Grief

Like everyone else, I fell instantly in love with my sister’s absurdly cute puppy.

Ten years later, she was killed in a car wreck and I inherited him. 

For the next six years, he was the glue that kept me together so that I could slowly digest the loss of my sister.  He was there for me in ways I didn’t even realize until he was gone. 

When that day came, I felt myself fragment in ways unimaginable.  I still don’t have vocabulary for it.  However, I suddenly understood why people got sent to asylums, or else checked in voluntarily.

The next day, I went for a massage, but the practitioner recommended an acupuncture treatment instead.  I would have agreed to a session in the electric chair, so of course, I said yes.

About 30 minutes into the session, I felt myself lift from the depths of hell.  I was literally, suddenly and authentically OK.  By the time I made it home, I realized that my grief had shifted into gratitude.  I was able to accept the sadistic brevity of pet life, and just be grateful for the time I’d had with Skippy. 

I’ve since lost three cats, and had a grief healing after each death.  The sessions were with different practitioners, so all were unique, but equally as healing.  I highly recommend this modality for anyone who is dealing with grief because as most have ascertained, time does not heal all wounds.  It leaves cracks and holes and all kinds of horrible scarring. 

A grief healing is not a misnomer.  It heals. 

More recently, I lost a human friend.  He wasn’t a close friend, but rather a fun guy from the hood I felt lucky to know, spend some time with and share a few laughs.  At the time of his passing, he was 80 years old, had cancer and though we kept in touch, I hadn’t seen him in several years. Regardless, I recognized the inevitable.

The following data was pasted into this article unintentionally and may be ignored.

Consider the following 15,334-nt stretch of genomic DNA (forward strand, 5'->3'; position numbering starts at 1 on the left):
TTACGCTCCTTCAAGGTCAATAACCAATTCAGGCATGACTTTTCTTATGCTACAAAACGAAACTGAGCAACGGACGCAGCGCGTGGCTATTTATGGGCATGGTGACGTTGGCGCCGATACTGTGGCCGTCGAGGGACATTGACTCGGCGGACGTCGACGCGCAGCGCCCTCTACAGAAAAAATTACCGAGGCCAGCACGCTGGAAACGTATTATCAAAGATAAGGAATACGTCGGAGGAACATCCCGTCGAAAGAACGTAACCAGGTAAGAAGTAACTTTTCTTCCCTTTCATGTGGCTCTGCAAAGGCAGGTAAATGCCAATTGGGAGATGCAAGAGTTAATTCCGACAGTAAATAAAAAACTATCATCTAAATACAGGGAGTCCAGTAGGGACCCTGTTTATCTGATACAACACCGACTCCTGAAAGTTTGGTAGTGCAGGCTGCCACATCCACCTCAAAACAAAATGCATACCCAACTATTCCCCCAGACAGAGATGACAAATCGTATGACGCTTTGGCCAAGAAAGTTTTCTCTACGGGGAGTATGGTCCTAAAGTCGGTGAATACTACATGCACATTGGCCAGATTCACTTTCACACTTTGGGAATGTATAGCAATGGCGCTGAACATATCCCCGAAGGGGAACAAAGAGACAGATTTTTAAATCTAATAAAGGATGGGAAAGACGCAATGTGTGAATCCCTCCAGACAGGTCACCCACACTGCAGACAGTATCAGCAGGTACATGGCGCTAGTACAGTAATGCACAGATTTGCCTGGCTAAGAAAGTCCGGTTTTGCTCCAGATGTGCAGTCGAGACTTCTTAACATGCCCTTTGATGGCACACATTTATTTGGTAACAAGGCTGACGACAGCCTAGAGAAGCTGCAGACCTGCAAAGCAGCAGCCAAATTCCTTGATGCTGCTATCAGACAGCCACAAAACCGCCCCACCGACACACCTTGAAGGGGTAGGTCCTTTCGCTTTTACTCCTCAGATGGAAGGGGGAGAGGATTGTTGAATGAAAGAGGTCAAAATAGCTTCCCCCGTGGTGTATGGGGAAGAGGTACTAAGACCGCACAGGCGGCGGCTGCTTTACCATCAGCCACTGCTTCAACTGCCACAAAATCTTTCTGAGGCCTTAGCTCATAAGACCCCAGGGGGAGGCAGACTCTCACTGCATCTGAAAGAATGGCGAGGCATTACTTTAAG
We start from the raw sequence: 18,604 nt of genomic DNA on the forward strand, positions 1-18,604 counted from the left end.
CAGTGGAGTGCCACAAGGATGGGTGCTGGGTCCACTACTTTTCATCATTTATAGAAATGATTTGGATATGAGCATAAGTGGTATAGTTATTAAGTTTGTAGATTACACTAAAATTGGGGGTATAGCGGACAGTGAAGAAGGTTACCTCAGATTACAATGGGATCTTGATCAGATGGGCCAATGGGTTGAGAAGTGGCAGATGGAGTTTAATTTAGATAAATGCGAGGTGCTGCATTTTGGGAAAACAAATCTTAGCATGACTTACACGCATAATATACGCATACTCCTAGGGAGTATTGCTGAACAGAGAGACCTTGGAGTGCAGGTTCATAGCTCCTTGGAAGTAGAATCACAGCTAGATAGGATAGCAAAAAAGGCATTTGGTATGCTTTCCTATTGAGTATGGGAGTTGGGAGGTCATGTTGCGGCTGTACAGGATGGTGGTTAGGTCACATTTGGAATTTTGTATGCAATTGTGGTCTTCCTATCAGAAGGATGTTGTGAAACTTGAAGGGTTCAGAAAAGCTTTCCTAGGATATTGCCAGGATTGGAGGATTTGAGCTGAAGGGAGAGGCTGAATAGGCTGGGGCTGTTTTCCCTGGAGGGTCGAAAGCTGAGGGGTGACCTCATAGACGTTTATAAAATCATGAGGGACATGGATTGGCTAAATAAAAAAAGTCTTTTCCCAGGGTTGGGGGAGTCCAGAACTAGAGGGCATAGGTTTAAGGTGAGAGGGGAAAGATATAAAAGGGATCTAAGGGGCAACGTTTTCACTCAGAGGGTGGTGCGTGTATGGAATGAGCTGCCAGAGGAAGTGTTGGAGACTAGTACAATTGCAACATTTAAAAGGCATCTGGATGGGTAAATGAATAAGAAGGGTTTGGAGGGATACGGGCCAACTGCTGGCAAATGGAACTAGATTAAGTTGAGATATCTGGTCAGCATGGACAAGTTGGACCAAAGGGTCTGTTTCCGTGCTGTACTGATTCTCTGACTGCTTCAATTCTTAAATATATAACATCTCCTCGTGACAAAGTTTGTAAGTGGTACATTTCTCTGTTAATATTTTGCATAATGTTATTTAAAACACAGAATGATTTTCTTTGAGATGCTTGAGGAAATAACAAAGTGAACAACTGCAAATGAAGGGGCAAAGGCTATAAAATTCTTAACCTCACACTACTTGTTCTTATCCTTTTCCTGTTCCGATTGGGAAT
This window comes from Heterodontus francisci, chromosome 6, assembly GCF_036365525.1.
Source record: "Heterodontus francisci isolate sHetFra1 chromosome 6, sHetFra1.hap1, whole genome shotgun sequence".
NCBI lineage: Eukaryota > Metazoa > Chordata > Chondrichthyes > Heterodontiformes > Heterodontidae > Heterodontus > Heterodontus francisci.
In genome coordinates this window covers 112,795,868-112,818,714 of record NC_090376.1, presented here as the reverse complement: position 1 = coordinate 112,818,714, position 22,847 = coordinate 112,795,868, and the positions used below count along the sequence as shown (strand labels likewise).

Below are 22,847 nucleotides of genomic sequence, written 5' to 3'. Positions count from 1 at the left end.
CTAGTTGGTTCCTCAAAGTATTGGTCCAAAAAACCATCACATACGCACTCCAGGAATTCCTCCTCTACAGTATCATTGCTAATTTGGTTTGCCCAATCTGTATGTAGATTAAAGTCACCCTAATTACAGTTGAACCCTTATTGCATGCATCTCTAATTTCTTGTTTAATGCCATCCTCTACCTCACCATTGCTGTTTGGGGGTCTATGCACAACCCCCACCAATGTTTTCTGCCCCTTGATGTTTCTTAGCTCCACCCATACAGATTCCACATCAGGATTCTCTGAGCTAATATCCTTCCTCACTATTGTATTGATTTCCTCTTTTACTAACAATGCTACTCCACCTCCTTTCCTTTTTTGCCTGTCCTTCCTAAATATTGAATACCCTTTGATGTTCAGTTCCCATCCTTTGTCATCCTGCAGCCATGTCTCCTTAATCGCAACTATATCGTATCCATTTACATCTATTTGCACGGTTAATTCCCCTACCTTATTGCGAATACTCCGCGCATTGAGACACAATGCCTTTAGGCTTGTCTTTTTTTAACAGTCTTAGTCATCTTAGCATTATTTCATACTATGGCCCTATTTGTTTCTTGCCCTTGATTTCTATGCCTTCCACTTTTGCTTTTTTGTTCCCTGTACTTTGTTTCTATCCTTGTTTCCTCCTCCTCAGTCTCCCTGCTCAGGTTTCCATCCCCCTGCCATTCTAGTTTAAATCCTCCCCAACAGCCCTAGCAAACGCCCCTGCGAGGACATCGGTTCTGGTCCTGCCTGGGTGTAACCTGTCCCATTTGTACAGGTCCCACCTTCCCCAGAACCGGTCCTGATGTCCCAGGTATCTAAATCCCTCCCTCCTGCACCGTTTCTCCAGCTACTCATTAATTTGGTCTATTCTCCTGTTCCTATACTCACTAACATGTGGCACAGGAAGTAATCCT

And yet, there was that feeling.  How do you even describe it?  It’s like your insides get scooped out and you suddenly forget how to breathe.  It’s so overwhelmingly, inescapably awful all you can do is wonder if it will ever go away.  Will it?  If you sit down and cry, will you ever get up?  How could losing such a distant person feel so life threatening?

This time around, I didn’t have access to an acupuncturist.  I didn’t even have the luxury of stopping to cry, or otherwise be with my feelings. 

Desperate for relief, I took a couple of drops of The Code CBD oil.  It’s called micro dosing – taking a minute amount which paradoxically produces an even more powerful affect.

Within minutes, I felt fine.  I knew my friend was no longer with me on this Earthwalk, but I was OK with it.  I felt sad when I saw postings of him on Facebook, but I didn’t feel like my lungs and intestines were going to collapse and disappear.

Grief is unique.  I can’t guarantee that either of these recommendations will work for everyone.  I do, however, strongly recommend both. 

If you are dealing with grief, past or present, I wish for you great peace and heart healing.

The Code

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